Eye For Film >> Movies >> I Want To Tell You Something (2006) Film Review
I Want To Tell You Something
Reviewed by: Chris
Why would a three-year-old with perfectly good hearing learn sign language? Because his twin brother is deaf, that's why.
It's the reason why his parents also learn. I Want To Tell You Something is a documentary following their consequent, unusual, 'bilingual' family life together.
The aim is probably to show the unique contribution that it's possible to make by communicating without sound. We see the family in day-to-day situations, ups and downs. The twins' mother talks about the grieving she and her partner went through on learning that one of their sons was deaf. Hopes are raised and then dashed: the possibility of an implant is explored and then found to be unworkable.
The basic idea of I Want To Tell You Something holds much potential. Contrasts between a visual and an auditory language, especially when the two are used simultaneously or when sentences are constructed in a mix of the two, could be a filmmaker's delight. But Nguyen's handling of the subject matter is pedestrian, however competent. Once we have seen the twins mixing German and sign language in the same sentence, it only remains to repeat the point. There is little cinematic imagination in the delivery, the two sons (especially the deaf one) seem to have had a charisma bypass, and I find myself concentrating more on the plodding, though exceedingly competent, parenting skills of the mother.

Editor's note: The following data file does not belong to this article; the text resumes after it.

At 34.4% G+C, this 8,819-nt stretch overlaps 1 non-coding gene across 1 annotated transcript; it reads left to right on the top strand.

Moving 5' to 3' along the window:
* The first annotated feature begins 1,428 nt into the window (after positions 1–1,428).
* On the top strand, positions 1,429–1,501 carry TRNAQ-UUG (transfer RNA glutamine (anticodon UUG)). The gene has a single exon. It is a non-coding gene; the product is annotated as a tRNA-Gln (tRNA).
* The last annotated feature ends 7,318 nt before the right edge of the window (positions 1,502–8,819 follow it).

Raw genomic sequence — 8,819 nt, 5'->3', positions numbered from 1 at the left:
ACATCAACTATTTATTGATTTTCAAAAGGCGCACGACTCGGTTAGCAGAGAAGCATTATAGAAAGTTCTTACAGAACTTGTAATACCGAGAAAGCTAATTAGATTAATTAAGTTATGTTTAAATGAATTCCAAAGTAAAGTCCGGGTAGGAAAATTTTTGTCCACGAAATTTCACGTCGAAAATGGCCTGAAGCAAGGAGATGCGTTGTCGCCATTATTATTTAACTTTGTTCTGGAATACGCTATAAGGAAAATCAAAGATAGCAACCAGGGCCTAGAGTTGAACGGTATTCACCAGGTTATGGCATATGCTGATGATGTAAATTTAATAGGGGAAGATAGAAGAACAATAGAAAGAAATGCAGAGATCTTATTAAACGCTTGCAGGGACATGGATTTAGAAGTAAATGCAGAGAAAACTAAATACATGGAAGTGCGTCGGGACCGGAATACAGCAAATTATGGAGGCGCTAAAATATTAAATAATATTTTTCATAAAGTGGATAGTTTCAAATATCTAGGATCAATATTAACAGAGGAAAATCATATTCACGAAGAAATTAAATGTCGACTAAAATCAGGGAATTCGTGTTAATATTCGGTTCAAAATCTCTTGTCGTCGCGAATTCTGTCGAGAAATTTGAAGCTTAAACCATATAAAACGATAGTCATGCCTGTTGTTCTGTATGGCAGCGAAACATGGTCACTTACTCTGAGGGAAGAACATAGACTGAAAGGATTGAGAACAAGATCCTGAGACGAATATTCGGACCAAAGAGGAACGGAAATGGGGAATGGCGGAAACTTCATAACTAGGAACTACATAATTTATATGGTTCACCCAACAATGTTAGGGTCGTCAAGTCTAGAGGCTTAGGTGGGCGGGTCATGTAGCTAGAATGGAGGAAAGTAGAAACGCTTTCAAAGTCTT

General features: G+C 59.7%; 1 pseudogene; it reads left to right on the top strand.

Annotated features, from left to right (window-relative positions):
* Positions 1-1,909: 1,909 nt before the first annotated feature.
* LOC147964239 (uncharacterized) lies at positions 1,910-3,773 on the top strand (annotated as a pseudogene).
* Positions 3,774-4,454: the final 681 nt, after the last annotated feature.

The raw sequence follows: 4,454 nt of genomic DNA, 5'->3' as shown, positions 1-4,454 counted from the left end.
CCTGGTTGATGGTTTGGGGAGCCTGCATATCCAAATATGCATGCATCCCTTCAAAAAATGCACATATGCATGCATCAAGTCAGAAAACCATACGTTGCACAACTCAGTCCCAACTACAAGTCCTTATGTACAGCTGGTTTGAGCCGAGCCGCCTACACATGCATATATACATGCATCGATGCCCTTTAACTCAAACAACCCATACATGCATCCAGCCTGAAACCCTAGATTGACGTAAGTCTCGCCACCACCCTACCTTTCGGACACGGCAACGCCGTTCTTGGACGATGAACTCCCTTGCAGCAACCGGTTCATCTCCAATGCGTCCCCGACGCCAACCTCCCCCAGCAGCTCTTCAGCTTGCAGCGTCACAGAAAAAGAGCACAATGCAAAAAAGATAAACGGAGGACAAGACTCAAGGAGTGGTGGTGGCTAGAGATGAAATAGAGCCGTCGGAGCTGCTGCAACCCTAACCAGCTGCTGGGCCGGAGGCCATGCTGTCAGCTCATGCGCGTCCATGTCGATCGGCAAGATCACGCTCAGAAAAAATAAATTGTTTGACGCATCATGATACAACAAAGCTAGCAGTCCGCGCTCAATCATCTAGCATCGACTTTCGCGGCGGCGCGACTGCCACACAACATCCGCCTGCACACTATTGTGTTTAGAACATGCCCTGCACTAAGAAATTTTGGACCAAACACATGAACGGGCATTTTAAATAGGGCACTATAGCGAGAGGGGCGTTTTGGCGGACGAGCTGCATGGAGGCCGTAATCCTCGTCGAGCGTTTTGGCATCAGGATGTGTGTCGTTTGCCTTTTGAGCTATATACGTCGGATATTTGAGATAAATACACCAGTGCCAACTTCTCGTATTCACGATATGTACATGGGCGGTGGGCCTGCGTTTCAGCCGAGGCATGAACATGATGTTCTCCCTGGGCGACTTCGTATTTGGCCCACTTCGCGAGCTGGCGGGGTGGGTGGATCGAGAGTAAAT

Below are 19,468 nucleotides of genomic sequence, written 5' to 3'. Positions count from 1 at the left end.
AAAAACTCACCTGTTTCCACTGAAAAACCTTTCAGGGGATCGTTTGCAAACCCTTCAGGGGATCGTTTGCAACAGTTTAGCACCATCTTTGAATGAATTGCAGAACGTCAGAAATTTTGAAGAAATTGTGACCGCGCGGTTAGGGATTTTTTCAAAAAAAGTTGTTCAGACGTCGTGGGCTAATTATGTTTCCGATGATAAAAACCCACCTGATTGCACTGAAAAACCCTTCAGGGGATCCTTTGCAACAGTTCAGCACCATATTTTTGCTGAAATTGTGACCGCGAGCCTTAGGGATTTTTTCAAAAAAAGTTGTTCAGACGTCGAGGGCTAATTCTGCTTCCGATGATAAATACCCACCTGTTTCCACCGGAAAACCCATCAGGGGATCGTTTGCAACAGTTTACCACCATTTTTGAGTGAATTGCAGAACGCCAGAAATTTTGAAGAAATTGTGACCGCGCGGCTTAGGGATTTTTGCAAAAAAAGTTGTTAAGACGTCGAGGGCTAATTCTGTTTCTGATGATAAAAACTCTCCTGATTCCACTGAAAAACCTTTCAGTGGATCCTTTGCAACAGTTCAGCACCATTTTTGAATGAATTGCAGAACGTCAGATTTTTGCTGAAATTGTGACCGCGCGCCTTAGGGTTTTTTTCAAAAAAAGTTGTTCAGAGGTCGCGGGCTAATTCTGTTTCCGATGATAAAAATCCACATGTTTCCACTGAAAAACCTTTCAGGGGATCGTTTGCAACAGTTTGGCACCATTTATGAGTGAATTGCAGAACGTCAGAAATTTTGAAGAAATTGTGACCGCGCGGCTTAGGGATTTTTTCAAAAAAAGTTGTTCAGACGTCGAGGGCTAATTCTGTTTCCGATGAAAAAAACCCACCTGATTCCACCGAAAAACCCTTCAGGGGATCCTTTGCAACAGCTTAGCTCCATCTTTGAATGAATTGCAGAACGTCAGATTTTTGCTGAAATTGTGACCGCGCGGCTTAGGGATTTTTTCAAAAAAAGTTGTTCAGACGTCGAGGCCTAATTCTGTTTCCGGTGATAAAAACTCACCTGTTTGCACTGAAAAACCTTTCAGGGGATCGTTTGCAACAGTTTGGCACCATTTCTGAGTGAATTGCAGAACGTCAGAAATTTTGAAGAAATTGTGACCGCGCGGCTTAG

Camerawork is similarly unimaginative, like that produced by a skilled person making a family video. Odd gems fall into the filmmaker's lap - such as when the video function on phones becomes strikingly useful between a father and son call - but are underdeveloped. Explaining how fish get caught in the sea before going into the supermarket deep-freeze is boring in any language unless you are a three year old.
I Want To Tell You Something may find a place as an educational video. In its own field, it is an outstanding work. It could be excellent for any parent facing the possibility of raising a deaf child. Or educationalists wanting to 'normalise' the teaching of deaf children and helping their parents to relate fully. But as a stand-alone documentary feature it is perhaps more suited to late night cable channels.
(The title is a misnomer. It is taken not from anything Oskar, the deaf child, signs. It is a random comment by his brother. Oskar signs clearly and emphatically - and sadly - that he has no desire to talk.)Reviewed on: 14 Aug 2007